There can be no tax law in this country without a tax rate, the former Finance Minister P. Chidambaram said on Wednesday. “It would be like Hamlet without the Prince of Denmark,” he said adding that there could be a debate on whether the rate should be mentioned in the Goods and Services Constitutional Amendment Bill or in the subsequent legislation.

In doing so, Mr. Chidambaram addressed not just the government but also senior leaders in his own party — such as Congress president Sonia Gandhi’s political secretary Ahmed Patel and the former Union Minister M. Veerappa Moily — who questioned on Tuesday the party’s decision to agree to back the GST Bill though it does not mention the tax rate.

To a question on the doubts within his own party, Mr. Chidambaram said: “Initially people can have questions and doubts but these have been addressed … Corporates have spoken up for the Bill, someone must speak up for the people and the Congress is doing that.”

At a press conference after he participated in the debate on the GST Bill in the Rajya Sabha, he said: “We hope that before the debate ends, the Finance Minister will answer some of the questions raised by the Opposition parties including mine. We want assurances on our demands . I only want to emphasise one aspect of the Bill. There can be no tax law in this country without a tax rate.”

“I know of no law which can be called a tax law which imposes the tax which does not mention a rate. We can debate whether the rate should be mentioned in the Constitutional Amendment Bill or in the subsequent legislations,” he said. He said it was only because the Congress recognised that it would be difficult to mention a rate in the Constitution Amendment Bill as Finance Ministers of various States had various positions on the Bill, that it had deferred its demand.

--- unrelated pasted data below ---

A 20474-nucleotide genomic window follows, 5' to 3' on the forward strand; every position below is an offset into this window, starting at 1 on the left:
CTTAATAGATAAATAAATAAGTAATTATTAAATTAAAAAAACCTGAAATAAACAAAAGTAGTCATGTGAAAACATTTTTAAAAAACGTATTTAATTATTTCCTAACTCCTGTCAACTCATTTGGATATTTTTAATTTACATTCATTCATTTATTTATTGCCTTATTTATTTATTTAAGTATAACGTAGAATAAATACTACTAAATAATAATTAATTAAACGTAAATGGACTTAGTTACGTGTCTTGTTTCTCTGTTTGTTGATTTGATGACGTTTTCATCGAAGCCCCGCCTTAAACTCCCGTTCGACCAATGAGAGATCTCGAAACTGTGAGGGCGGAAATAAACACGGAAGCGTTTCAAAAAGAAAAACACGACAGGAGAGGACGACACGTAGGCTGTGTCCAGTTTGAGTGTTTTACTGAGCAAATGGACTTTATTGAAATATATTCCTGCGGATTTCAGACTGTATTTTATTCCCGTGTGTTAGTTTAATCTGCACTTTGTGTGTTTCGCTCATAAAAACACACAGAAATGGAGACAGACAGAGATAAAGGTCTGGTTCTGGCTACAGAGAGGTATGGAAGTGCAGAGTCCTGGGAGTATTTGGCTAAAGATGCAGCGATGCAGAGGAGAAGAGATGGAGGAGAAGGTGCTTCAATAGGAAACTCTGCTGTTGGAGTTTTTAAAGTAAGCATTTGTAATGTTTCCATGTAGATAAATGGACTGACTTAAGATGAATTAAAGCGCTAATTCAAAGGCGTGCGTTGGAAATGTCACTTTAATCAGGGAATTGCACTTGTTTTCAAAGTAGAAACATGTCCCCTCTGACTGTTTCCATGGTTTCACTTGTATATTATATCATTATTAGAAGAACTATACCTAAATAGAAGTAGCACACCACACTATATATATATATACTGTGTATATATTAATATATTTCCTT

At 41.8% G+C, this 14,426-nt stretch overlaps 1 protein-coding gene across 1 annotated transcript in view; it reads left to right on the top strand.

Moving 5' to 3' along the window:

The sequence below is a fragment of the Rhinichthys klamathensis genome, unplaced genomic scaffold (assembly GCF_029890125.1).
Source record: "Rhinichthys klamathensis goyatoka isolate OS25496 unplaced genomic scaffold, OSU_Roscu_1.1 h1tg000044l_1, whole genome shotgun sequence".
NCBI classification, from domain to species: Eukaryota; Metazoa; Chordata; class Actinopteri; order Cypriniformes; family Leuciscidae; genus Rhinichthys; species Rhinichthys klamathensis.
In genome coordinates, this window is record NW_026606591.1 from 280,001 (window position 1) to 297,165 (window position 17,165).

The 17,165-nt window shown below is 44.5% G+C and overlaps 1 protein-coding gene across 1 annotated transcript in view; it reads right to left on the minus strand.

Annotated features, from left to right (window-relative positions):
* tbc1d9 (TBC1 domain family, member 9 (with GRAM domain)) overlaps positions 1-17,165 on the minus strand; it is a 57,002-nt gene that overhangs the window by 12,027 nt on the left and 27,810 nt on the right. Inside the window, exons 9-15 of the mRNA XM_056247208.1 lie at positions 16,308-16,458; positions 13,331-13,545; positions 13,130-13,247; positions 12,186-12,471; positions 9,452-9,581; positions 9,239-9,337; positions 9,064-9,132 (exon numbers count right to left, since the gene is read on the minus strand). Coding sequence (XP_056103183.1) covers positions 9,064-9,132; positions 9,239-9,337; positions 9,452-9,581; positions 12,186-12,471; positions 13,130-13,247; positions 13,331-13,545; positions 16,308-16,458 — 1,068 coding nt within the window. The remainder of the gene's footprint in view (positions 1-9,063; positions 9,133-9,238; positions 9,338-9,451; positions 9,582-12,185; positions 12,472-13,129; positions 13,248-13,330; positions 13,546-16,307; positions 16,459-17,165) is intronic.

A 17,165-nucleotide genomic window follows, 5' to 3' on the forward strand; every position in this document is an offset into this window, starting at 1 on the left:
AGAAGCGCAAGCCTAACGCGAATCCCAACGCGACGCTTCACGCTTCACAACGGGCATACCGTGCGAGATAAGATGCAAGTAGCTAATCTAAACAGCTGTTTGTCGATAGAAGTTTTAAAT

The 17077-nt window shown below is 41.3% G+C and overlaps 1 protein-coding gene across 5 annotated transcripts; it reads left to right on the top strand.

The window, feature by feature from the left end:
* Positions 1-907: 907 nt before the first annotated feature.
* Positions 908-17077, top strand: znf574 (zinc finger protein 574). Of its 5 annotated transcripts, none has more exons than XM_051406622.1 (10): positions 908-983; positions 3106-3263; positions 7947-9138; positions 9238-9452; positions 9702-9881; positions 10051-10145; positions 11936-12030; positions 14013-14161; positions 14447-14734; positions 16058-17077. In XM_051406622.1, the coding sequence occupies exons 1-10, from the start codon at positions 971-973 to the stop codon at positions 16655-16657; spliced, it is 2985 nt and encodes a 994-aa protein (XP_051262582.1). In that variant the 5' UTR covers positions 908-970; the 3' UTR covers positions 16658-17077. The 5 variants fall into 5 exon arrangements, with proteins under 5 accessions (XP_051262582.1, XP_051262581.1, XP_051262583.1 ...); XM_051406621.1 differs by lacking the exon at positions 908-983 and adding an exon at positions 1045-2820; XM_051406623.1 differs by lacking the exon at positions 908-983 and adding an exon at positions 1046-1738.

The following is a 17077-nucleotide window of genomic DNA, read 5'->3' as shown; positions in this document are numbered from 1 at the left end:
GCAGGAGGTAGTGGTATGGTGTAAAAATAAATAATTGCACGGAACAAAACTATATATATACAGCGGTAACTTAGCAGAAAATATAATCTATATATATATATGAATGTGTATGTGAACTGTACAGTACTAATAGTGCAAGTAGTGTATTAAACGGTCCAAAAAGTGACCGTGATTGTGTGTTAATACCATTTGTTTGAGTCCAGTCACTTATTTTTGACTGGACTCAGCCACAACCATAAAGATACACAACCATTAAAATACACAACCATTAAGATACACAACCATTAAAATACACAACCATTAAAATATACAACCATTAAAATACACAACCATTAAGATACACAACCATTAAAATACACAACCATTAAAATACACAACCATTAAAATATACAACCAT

He, however, made it clear that the Congress expected “that the demand will be addressed when the other Bills are brought before Parliament. I have also explained in great detail why the revenue neutral rate should be approximately 15-15.5 per cent and why the standard rate should be 18 per cent. This is a regressive tax, an indirect tax,” he said.

Mr. Chidambaram then added that there was broad consensus among the Opposition parties that a standard rate of 18 per cent recommended in the Chief Economic Adviser’s report would be appropriate. If this figure was accepted, he said, the GST would be non-inflationary, and it would be something which could be sold to the people of India.

“We have demanded an assurance that the GST Bill and the IGST Bill should not be brought as money Bills. Too often, this government has pushed through Bills as money Bills,” he added.

Explaining the Congress’s change of heart on the Bill after its initial opposition to it, he said it was because finally, the government had “seriously engaged with the Congress and moved from an inflexible position. I have said the Bill should be passed not on numbers but on the strength of arguments.”

It was clearly a flawed Bill, he continued, adding that though it had improved it was still “not entirely to our satisfaction.”

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